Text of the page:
Baba Brinkman, literary rapper

On Wednesday, October 21, a Canadian rap artist named Dirk Brinkman, known better by his  nickname Baba Brinkman, visited St. George’s to perform for the grade 11s and 12s. Baba Brinkman is a Vancouver-born rapper and entertainer. He is widely recognized for his recordings and performances that combine hip hop music with literature, science and theatre. He has written and co-written six hip-hop plays which have toured the world and enjoyed successful runs at the Edinburgh Fringe Festival and off-Broadway in New York.

Baba has also released ten original rap albums on his independent label Lit Fuse Records, including most recently The Rap Guide to Wilderness and The Rap Guide to Medicine.

At lunch, Baba hosted a Q&A session before his presentation so students could get to know him better before they watched his presentation.

One thing he explained was the process he goes through when writing a song. “I work with a bunch of producers who send me their half-made songs, and I’ll have a project that I’m writing about, let’s say climate change. So I want a beat that captures the seriousness of the topic, so I’ll go through the beats and be like no, that’s too happy, no, that’s too silly, until I find the one that gives the perfect sound. Then I’ll play that beat on an 8-bar loop for hours and then go to a Word document and just write it out. If I get stuck, I’ll go read an article on what I’m trying to capture and pull a phrase out of it and try and fit that phrase to the beat and build on that.”

When asked about why he uses rap as his form of communication about these topics, Baba gave a very interesting response. “Well the reason I use rap is because I love rap. I just really resonate and love the craft of a rap song and I’ve always valued literary craftsmanship above all other art forms, it was just what I was the best at my self and what I found the most enjoyable. So when I discovered it I was like, the new shakespeares are going to be rappers and I want to master this craft and use it to communicate. I think I would be just as passionate about my ideas and these topics whatever the medium was that I expressed them in. So I think to answer your question I am passionate about both, I love rapping which is why I am rapping, and I am passionate about the ideas which is why the ideas are the substance of what I’m rapping about. I’ll discover things and think “how doesn’t anybody know about this, this is so important, why is everyone talking about the Kardashians instead of this?” So then I’ll be like, that’s what I’m going to write a rap song about.”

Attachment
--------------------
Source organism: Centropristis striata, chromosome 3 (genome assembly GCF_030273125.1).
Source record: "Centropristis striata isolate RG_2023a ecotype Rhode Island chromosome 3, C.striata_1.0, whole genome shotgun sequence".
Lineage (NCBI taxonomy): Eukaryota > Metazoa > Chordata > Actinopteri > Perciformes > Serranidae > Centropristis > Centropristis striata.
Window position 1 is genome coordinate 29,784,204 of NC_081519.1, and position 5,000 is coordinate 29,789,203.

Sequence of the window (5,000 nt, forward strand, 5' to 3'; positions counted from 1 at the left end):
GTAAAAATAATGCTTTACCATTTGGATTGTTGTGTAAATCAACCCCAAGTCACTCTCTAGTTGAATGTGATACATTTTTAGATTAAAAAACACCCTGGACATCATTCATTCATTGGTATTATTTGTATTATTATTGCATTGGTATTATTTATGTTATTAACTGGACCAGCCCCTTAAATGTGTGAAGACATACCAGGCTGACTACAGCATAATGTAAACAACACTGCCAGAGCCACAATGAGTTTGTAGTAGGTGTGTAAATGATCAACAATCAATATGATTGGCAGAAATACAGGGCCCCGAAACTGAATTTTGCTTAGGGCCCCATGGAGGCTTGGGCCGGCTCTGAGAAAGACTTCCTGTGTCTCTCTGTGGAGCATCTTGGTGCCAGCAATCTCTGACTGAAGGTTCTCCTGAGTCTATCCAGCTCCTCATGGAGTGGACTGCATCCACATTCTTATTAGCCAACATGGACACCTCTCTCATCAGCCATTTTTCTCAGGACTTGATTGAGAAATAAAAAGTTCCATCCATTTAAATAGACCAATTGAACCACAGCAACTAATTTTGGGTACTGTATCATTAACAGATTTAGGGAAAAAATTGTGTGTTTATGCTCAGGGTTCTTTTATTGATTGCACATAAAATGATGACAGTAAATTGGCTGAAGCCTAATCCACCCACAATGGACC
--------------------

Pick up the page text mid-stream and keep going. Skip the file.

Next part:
After the Q&A session, Baba and the students proceeded to the auditorium where he performed his brand new show called the Rap Guide to Climate Chaos. He wowed the audience with his ability to rap about such important topics in a way that was unique and smooth. He rapped several songs about climate, bringing a new and fresh sound while keeping the audience engaged with his energy and entertaining personality.  Grade 11 student William Chen said,  “Call it lyrical acrobatics, but there was definitely some magic involved in the way he chose words that rhymed and made sense in context to the song.”  

Once he finished the show, he held another short Q&A session where he responded to three different students. Then, to the amazement of all, he performed a freestyle rap responding to each of the three questions again, in more depth and with improvised rhymes. Students were blown away at how he was able to simultaneously rap on the spot and still make a catchy and informative piece of art.

Baba Brinkman’s show was an educational performance that gave the audience a uniquely-delivered message on important global topics.  After the show, Alvin Tsuei (grade 11) said, “I think that his performance really highlighted the beauty of literature, and how versatile it truly could be. On paper, his raps could be seen as passionate poems on issues like climate change. However, converting those words to rap added a brand new dimension to his work and enhanced the meaning of his messages.”